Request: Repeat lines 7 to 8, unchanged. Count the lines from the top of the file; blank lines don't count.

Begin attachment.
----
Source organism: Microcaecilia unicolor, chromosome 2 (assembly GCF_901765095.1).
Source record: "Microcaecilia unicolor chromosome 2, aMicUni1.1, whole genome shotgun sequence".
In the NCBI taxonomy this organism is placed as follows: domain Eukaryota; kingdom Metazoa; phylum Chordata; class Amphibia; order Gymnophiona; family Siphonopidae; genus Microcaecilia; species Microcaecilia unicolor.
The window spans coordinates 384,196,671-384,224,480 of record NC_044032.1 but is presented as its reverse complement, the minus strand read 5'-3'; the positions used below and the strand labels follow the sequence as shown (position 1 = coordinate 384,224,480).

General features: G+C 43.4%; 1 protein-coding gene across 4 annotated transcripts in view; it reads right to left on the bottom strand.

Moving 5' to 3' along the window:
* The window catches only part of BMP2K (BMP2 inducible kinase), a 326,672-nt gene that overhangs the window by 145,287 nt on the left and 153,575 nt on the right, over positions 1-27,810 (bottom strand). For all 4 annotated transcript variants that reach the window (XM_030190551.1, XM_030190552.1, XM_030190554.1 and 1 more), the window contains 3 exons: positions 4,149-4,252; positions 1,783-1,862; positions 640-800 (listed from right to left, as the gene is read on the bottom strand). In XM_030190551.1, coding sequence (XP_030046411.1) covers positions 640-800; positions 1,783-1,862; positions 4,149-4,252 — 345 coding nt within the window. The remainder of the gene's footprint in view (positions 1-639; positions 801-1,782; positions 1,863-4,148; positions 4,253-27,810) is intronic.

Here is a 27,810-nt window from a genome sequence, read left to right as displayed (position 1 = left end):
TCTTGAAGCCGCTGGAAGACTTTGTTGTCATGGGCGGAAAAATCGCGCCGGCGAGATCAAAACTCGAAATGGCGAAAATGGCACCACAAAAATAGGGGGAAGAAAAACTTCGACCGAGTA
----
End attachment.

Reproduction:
* The window catches only part of BMP2K (BMP2 inducible kinase), a 326,672-nt gene that overhangs the window by 145,287 nt on the left and 153,575 nt on the right, over positions 1-27,810 (bottom strand). For all 4 annotated transcript variants that reach the window (XM_030190551.1, XM_030190552.1, XM_030190554.1 and 1 more), the window contains 3 exons: positions 4,149-4,252; positions 1,783-1,862; positions 640-800 (listed from right to left, as the gene is read on the bottom strand). In XM_030190551.1, coding sequence (XP_030046411.1) covers positions 640-800; positions 1,783-1,862; positions 4,149-4,252 — 345 coding nt within the window. The remainder of the gene's footprint in view (positions 1-639; positions 801-1,782; positions 1,863-4,148; positions 4,253-27,810) is intronic.

Here is a 27,810-nt window from a genome sequence, read left to right as displayed (position 1 = left end):